Just to demonstrate that Learning from Dogs isn’t wall-to-wall about dogs!
Over the years that I have been writing in this place it has been mentioned before that as well as us having our dogs we also have cats. When Jeannie and I moved up from Mexico to the USA in 2010 we came with six cats, all of them cats that Jean had rescued off local streets down in San Carlos, Mexico.
Four years ago, when we moved up from Arizona to this present home here in Merlin, Southern Oregon, we built a cat run that was attached to the garage. Then about a year ago we brought what was now four cats into the house. The cats are in their own rooms during the day but mingle with the ‘living room’ group of dogs in the evening. The cats are not let outside for we fear that they would be grabbed by a passing coyote or similar before they learnt to return home in the evening.
All of which is my preamble to an article that was published a month ago over on the Care2 Causes site, and is republished here within Care2’s terms.
10 Reasons to Adopt a Shelter Cat
By: s.e. smith June 9, 2016
If you’re thinking of adding a cat to your life (and really, why stop with one?), here are ten compelling reasons to consider a shelter cat over one from a breeder or a pet store.
10. Shelter cats come in all shapes, sizes and colors.
If you want a kitten, shelters are usually overflowing with them, especially during spring kitten season. If you’re interested in an adolescent feline or even a more mature companion, shelters have those too. In fact, many are really excited by potential adopters who want to take on an older kitty, because mature cats tend to linger in shelters longer because many people prefer kittens. If you’re looking for a cat to accompany an older adult or someone who’s not as mobile, a mellow older cat might be a great fit.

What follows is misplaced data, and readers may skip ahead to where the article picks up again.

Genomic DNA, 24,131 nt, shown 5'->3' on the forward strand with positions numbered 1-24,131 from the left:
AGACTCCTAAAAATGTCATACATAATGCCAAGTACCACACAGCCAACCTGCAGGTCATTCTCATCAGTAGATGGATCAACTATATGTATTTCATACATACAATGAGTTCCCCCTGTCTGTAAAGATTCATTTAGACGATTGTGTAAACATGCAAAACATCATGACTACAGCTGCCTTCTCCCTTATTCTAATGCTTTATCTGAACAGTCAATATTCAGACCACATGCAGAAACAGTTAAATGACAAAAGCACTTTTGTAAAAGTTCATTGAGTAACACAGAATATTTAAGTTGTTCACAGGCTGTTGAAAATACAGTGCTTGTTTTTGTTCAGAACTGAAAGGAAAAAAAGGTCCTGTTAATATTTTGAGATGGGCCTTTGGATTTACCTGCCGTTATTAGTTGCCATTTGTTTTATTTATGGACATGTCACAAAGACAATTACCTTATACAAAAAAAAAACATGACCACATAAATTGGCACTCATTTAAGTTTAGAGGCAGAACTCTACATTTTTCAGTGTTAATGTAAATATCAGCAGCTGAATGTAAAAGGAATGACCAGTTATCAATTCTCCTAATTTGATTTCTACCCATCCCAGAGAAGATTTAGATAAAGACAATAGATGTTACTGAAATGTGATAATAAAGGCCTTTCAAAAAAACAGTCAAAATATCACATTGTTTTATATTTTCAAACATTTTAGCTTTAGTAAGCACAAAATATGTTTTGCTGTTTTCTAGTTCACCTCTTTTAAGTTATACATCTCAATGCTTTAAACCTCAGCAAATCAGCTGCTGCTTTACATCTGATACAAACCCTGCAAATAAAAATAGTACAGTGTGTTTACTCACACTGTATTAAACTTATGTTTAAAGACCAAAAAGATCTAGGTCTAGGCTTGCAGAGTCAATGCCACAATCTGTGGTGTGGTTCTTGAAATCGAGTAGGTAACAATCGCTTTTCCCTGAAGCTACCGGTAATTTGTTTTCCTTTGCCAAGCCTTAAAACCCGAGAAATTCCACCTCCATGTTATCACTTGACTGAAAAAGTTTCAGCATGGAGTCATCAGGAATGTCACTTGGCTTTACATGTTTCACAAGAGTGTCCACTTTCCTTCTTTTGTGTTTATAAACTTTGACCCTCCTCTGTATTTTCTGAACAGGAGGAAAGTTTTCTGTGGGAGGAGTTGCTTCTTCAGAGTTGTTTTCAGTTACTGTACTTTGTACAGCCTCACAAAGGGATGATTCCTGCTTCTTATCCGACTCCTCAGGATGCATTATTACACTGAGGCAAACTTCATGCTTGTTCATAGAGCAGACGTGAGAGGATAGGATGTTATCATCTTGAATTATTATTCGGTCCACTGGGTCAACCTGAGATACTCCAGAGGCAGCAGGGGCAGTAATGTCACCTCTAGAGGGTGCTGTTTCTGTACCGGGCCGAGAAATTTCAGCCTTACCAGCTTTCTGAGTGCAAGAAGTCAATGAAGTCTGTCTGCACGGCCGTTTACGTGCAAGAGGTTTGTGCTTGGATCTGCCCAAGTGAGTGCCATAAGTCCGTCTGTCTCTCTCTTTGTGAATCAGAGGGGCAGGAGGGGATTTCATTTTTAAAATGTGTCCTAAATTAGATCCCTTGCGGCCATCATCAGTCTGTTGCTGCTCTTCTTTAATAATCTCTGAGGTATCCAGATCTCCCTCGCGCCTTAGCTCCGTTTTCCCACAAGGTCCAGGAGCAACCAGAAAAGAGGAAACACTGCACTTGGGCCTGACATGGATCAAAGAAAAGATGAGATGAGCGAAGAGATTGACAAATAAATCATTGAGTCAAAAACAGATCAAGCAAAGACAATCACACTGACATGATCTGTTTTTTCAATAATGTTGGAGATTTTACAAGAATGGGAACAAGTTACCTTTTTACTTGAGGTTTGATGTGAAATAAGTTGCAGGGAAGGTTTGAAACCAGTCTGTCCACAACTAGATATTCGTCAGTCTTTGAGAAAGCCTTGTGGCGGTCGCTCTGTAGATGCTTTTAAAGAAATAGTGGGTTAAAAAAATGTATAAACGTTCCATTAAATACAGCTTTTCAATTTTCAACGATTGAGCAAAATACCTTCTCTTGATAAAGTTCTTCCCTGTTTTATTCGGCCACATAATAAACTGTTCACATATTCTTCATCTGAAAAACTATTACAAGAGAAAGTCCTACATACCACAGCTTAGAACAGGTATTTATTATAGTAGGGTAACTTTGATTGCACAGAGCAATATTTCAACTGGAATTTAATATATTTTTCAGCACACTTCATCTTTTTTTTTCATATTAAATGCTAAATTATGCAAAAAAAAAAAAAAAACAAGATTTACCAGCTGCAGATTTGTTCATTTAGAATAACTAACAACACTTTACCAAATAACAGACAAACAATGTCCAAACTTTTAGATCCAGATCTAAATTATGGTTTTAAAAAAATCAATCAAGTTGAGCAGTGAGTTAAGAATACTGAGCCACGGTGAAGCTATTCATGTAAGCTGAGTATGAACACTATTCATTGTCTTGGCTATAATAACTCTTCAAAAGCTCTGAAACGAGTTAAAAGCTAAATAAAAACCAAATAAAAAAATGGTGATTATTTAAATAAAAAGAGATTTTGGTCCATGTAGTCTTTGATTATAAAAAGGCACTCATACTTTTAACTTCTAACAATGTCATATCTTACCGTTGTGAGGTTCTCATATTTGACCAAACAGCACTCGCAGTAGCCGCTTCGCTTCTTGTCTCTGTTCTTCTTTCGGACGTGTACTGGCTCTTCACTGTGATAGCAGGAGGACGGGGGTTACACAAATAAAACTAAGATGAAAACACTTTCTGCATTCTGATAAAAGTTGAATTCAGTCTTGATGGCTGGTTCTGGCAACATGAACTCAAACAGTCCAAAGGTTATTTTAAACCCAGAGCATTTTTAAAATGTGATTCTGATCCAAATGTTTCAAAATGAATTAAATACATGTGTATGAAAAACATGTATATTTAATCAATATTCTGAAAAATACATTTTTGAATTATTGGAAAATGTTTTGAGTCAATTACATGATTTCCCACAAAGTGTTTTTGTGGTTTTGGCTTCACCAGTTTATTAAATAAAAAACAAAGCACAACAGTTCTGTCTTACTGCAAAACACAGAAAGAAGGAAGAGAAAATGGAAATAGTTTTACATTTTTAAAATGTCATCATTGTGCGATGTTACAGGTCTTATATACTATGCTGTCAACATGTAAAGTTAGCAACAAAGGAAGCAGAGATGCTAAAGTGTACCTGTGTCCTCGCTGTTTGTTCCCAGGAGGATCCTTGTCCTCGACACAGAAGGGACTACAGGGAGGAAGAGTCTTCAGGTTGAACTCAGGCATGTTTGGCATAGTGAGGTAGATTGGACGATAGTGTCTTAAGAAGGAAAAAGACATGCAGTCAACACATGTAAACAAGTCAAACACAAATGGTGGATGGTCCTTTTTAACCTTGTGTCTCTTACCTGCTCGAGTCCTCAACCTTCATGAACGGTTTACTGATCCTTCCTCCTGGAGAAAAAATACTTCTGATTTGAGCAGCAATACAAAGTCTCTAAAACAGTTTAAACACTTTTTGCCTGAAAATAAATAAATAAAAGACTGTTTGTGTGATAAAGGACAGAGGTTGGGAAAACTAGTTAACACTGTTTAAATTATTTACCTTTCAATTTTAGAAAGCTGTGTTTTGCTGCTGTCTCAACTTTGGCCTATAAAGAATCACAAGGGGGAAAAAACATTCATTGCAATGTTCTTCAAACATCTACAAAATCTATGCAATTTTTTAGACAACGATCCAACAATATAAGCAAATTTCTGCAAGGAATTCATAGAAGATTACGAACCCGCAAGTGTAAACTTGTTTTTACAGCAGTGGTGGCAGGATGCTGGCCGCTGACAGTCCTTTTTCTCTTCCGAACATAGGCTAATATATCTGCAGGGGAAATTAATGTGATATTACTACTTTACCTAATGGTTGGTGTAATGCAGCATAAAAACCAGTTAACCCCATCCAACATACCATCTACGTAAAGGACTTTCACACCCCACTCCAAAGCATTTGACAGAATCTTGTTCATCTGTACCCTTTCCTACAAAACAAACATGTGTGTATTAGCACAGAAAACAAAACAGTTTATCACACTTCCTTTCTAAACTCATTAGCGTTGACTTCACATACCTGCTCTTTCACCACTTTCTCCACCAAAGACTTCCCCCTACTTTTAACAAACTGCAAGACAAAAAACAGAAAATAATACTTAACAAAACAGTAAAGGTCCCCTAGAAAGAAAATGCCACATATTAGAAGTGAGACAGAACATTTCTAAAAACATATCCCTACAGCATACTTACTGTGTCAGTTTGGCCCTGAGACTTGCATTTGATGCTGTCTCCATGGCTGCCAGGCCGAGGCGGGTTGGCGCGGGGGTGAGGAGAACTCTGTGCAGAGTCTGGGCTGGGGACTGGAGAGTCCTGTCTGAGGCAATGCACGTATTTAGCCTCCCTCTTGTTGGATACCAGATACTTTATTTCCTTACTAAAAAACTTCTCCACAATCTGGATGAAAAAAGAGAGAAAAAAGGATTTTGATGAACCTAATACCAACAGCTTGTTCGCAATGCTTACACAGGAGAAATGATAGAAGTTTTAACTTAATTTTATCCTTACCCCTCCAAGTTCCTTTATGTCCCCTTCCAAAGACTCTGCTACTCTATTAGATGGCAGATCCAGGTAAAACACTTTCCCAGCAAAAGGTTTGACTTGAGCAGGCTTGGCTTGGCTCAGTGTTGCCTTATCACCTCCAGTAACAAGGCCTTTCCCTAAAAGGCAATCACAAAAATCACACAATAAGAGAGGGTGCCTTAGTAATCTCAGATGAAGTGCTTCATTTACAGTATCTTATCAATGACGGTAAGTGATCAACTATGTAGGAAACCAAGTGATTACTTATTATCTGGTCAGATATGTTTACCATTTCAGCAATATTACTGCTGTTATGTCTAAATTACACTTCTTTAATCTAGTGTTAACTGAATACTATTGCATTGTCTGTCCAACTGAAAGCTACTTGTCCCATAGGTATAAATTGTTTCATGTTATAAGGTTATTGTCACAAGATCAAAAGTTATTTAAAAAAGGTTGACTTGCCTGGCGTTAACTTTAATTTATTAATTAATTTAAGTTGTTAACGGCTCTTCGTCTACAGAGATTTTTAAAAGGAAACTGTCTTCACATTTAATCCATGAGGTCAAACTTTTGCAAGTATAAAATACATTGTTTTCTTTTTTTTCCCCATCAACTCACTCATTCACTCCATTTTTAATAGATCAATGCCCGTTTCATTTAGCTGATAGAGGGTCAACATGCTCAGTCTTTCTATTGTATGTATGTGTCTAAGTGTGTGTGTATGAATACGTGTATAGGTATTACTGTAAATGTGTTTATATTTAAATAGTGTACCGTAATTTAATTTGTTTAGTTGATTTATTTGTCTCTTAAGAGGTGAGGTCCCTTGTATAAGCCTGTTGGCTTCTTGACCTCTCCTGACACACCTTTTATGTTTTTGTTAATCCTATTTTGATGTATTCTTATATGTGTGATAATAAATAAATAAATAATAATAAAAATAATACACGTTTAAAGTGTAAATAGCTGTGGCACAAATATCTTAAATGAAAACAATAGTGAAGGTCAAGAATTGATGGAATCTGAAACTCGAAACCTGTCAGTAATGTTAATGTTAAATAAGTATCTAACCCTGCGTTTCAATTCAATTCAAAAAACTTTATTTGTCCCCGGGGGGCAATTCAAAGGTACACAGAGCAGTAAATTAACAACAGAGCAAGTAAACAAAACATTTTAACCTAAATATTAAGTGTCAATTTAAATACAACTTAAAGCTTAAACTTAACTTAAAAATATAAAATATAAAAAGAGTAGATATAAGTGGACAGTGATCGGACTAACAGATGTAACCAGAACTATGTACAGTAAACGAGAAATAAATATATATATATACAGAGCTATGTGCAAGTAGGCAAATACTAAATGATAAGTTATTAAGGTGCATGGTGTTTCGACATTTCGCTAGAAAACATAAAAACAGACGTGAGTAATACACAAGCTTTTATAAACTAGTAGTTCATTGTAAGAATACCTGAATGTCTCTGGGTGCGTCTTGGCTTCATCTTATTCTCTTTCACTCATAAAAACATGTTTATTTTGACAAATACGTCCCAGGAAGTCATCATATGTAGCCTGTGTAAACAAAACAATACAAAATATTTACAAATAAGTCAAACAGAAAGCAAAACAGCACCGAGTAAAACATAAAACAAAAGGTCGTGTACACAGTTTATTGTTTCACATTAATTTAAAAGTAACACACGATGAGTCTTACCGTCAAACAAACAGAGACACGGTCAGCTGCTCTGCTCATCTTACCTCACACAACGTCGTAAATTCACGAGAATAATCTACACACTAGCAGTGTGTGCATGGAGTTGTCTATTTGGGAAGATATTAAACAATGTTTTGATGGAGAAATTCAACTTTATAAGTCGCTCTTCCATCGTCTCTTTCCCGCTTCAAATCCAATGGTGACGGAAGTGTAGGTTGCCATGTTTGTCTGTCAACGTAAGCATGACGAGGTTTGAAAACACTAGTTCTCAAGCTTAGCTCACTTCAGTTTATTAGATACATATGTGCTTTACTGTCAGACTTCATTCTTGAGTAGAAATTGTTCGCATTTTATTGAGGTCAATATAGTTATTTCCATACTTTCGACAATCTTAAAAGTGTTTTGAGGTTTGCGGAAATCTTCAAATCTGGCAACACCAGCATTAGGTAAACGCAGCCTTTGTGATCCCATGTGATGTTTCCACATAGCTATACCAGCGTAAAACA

9. Shelter cats are ready to go!
They’re spayed or neutered, immunized, dewormed, microchipped and assessed for behavioral issues by the skilled staff at the shelter. They’ve also been trained to use the litterbox in most cases, so you don’t have to worry about an awkward and potentially smelly transition to living at your house. Many also come with a certificate for a free first visit to the vet, and some shelters have a take-home package with food, toys and other goodies. You’re all set up for your first year of pet ownership, and your pet will be healthy, because the shelter has a vested interest in keeping its animals happy and healthy, while pet stores and unscrupulous breeders do not.
8. Shelter staff can help you pick the perfect companion.
Adopting an animal is a big commitment, and not all cats are the same. If you come in with your family, the shelter staff can get to know you, introduce you to some prospects, and help with the matchmaking process. They’re motivated to make sure cats find their forever homes, and they won’t lead you astray when it comes to, well, rescuing a stray. Shelter staff can also provide you with information about the adjustment period if you’ve never had a cat before.
7. Turns out you can teach an old cat new tricks.
(Note that when she’s tired of it, she’s not afraid to make her opinion known!)
6. Set an example!